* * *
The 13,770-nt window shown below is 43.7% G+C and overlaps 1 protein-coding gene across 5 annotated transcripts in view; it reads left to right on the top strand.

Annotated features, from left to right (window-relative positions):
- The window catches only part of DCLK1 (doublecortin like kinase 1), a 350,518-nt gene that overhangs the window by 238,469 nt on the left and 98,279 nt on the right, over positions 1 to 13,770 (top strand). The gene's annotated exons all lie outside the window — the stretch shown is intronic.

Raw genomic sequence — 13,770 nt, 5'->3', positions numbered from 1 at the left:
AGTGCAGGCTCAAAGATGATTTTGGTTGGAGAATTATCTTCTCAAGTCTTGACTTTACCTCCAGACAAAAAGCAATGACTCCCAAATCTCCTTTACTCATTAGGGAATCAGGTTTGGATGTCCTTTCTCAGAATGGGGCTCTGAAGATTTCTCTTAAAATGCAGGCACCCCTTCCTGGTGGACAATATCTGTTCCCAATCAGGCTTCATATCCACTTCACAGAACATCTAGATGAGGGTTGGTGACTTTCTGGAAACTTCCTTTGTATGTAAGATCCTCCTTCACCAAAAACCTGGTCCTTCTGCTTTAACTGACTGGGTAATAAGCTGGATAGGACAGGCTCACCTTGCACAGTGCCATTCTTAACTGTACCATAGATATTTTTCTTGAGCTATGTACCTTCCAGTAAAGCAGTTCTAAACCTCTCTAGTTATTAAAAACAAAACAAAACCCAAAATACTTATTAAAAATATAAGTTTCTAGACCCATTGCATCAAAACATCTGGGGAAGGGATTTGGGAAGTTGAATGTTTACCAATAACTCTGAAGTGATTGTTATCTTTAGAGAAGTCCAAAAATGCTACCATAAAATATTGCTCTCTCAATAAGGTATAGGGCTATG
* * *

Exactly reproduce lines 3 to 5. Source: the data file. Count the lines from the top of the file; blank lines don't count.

- The window catches only part of DCLK1 (doublecortin like kinase 1), a 350,518-nt gene that overhangs the window by 238,469 nt on the left and 98,279 nt on the right, over positions 1 to 13,770 (top strand). The gene's annotated exons all lie outside the window — the stretch shown is intronic.

Raw genomic sequence — 13,770 nt, 5'->3', positions numbered from 1 at the left:
AGTGCAGGCTCAAAGATGATTTTGGTTGGAGAATTATCTTCTCAAGTCTTGACTTTACCTCCAGACAAAAAGCAATGACTCCCAAATCTCCTTTACTCATTAGGGAATCAGGTTTGGATGTCCTTTCTCAGAATGGGGCTCTGAAGATTTCTCTTAAAATGCAGGCACCCCTTCCTGGTGGACAATATCTGTTCCCAATCAGGCTTCATATCCACTTCACAGAACATCTAGATGAGGGTTGGTGACTTTCTGGAAACTTCCTTTGTATGTAAGATCCTCCTTCACCAAAAACCTGGTCCTTCTGCTTTAACTGACTGGGTAATAAGCTGGATAGGACAGGCTCACCTTGCACAGTGCCATTCTTAACTGTACCATAGATATTTTTCTTGAGCTATGTACCTTCCAGTAAAGCAGTTCTAAACCTCTCTAGTTATTAAAAACAAAACAAAACCCAAAATACTTATTAAAAATATAAGTTTCTAGACCCATTGCATCAAAACATCTGGGGAAGGGATTTGGGAAGTTGAATGTTTACCAATAACTCTGAAGTGATTGTTATCTTTAGAGAAGTCCAAAAATGCTACCATAAAATATTGCTCTCTCAATAAGGTATAGGGCTATG